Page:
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I have the next function: $f(x,y,z)=\sqrt{x^2+y^2+z^2}$ and i need to find it's directional derivative of the point $(0,0,0)$ and the vector $v=(\frac1{\sqrt{3}},-\frac1{\sqrt{3}},\frac1{\sqrt{3}})$

So I've started by finding the partial derivatives:

${f'}_x(x,y,z)=\frac x{\sqrt{x^2+y^2+z^2}}$, ${f'}_y(x,y,z)=\frac y{\sqrt{x^2+y^2+z^2}}$, ${f'}_z(x,y,z)=\frac z{\sqrt{x^2+y^2+z^2}}$

Now i'm pretty much stuck. Since placing $(0,0,0)$ makes an undefined expression, What can i do from this point on?

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It is highly probable that $f$ is not differentiable. – Siminore Jun 12 '13 at 11:26
$(f(tv) - f(0))/t = \|tv \|/t = |t|/t$. Does the limit exist? – flavio Jun 12 '13 at 11:43
@jiku1797: Well, if $t>0$ is involved in the definition of directional derivative (which might make sense, and might happen at certain authors), then this limit does exit, and is $1$. – Berci Jun 12 '13 at 12:15
up vote 1 down vote accepted

(Edited to address technical ambiguities in the earlier version):

If we use the usual definition of the directional derivative at $\mathbf{x}$ along $\mathbf{v}$,

$$ D_{\mathbf{v}}f(\mathbf{x}) = \lim_{t\rightarrow 0}\frac{f(\mathbf{x}+t\mathbf{v})-f(\mathbf{x})}{t}$$

where there is no restriction on $t$, then the directional derivative in fact does not exist at $\mathbf{0}$ since this limit is different depending on whether $t\rightarrow 0^+$ or $t\rightarrow 0^-$. For the former case $t>0$ so

\begin{align}\lim_{t\rightarrow 0^+} \frac{f(\mathbf{0}+t\mathbf{v})-f(\mathbf{0})}{t} &= \lim_{t\rightarrow 0^+}\frac{f\big(t\left(\frac{1}{\sqrt{3}},-\frac{1}{\sqrt{3}},\frac{1}{\sqrt{3}}\right)\big)}{t} \\ &= \lim_{t\rightarrow 0^+}\frac{\sqrt{t^2}}{t} \\ &=1, \end{align}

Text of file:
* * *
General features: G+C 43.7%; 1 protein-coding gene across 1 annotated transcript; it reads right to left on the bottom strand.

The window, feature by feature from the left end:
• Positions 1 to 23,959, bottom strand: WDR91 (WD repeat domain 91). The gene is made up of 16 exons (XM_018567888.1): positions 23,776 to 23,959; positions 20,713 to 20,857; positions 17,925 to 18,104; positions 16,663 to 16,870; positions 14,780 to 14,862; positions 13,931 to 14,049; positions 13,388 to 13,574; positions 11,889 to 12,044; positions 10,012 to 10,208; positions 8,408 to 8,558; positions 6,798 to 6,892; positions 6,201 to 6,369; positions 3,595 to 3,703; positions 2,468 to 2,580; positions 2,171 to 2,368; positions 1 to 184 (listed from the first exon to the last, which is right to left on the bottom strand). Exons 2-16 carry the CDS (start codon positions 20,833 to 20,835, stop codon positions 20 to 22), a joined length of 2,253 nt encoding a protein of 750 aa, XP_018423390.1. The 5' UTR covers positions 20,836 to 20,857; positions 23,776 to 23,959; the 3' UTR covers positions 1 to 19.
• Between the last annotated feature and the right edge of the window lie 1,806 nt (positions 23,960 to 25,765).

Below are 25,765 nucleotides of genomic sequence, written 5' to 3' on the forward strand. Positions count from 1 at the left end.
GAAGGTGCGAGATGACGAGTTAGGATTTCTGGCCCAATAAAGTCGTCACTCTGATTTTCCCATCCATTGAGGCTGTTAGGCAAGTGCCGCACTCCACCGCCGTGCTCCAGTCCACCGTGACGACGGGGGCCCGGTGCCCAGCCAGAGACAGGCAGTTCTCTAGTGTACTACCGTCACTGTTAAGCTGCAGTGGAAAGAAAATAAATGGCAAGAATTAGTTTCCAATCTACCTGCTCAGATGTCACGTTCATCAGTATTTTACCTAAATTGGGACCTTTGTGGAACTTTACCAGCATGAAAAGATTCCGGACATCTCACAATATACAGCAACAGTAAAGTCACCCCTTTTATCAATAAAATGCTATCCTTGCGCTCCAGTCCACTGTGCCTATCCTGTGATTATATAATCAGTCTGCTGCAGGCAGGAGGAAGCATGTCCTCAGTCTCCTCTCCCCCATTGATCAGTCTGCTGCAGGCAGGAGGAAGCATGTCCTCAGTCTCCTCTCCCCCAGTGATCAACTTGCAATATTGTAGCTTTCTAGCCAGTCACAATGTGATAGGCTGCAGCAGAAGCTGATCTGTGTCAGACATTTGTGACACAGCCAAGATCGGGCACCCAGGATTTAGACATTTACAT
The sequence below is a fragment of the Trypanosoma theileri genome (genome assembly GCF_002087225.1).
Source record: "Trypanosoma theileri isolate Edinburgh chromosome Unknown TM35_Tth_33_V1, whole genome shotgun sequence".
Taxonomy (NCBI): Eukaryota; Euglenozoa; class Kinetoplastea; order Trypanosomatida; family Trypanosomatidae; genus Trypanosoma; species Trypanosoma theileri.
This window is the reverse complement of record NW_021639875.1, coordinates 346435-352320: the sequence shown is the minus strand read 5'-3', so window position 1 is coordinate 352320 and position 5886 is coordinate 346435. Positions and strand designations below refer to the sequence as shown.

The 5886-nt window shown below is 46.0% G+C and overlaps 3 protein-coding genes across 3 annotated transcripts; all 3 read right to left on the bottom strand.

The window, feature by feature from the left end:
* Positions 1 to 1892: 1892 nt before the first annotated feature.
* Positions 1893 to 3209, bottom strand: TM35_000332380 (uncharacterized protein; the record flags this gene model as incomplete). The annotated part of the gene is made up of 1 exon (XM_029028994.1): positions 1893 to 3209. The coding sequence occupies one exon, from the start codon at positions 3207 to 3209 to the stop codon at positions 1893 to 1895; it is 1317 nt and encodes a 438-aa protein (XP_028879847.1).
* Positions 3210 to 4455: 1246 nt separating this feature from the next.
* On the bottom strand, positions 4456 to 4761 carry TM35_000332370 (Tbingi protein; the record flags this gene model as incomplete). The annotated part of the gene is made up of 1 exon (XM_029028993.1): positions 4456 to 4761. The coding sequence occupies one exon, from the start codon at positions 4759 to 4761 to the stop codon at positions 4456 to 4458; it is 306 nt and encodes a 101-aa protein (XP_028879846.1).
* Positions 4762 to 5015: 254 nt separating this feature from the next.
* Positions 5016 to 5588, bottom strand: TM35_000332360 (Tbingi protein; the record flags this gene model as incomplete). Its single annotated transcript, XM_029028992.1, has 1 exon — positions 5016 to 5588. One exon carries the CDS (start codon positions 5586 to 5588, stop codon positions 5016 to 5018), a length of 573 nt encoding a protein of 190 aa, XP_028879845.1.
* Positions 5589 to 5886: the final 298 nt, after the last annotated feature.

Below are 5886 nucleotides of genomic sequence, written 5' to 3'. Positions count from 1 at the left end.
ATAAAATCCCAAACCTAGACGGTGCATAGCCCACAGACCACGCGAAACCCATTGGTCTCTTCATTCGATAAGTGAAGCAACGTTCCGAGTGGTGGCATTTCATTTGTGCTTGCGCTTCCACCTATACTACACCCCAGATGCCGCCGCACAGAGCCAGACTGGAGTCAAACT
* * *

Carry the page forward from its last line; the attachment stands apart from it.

while for the latter $t<0$ so

$$ \lim_{t\rightarrow 0^-} \frac{f(\mathbf{0}+t\mathbf{v})-f(\mathbf{0})}{t} = \ \cdots\ =-1. $$

These are related to the direction along $\mathbf{v} = \left(\frac{1}{\sqrt{3}},-\frac{1}{\sqrt{3}},\frac{1}{\sqrt{3}}\right)$ in which we are instantaneously travelling: you can think of $t\rightarrow 0^+$ as giving the rate of change along the direction of $\mathbf{v}$ going away from $\mathbf{0}$ $[*]$, while $t\rightarrow 0^-$ gives the rate of change coming into $\mathbf{0}$ travelling "against" $\mathbf{v}$.


Note that without doing any work at all, you can guess that the "directional derivative" (in the sense of $[*]$) is $1$. This because $f(x,y,z)=\sqrt{x^2+y^2+z^2}$ is the distance of $(x,y,z)$ from the origin $\mathbf{0}$. The directional derivative at the origin is then the rate of change of $f$ with respect to the distance travelled away from $\mathbf{0}$ along $\mathbf{v}=\left(\frac{1}{\sqrt{3}},-\frac{1}{\sqrt{3}},\frac{1}{\sqrt{3}}\right)$. Since $f$ is the distance from the origin, this rate is of course $1$.

To summarize, the derivative you are looking for does not exist, but if we restrict the limit to the range $t>0$ then the limit is $1$, and it makes sense to call this a "directional derivative" of some sort.

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Ehmmmm, $$\lim_{t \to 0} \frac{\sqrt{t^2}}{t}$$ does not exits. – Siminore Jun 12 '13 at 15:00
Oh yes, I'm implicitly assuming $t>0$. Better make that clear in my answer. Thanks for pointing that out. – Josh Chen Jun 12 '13 at 23:22

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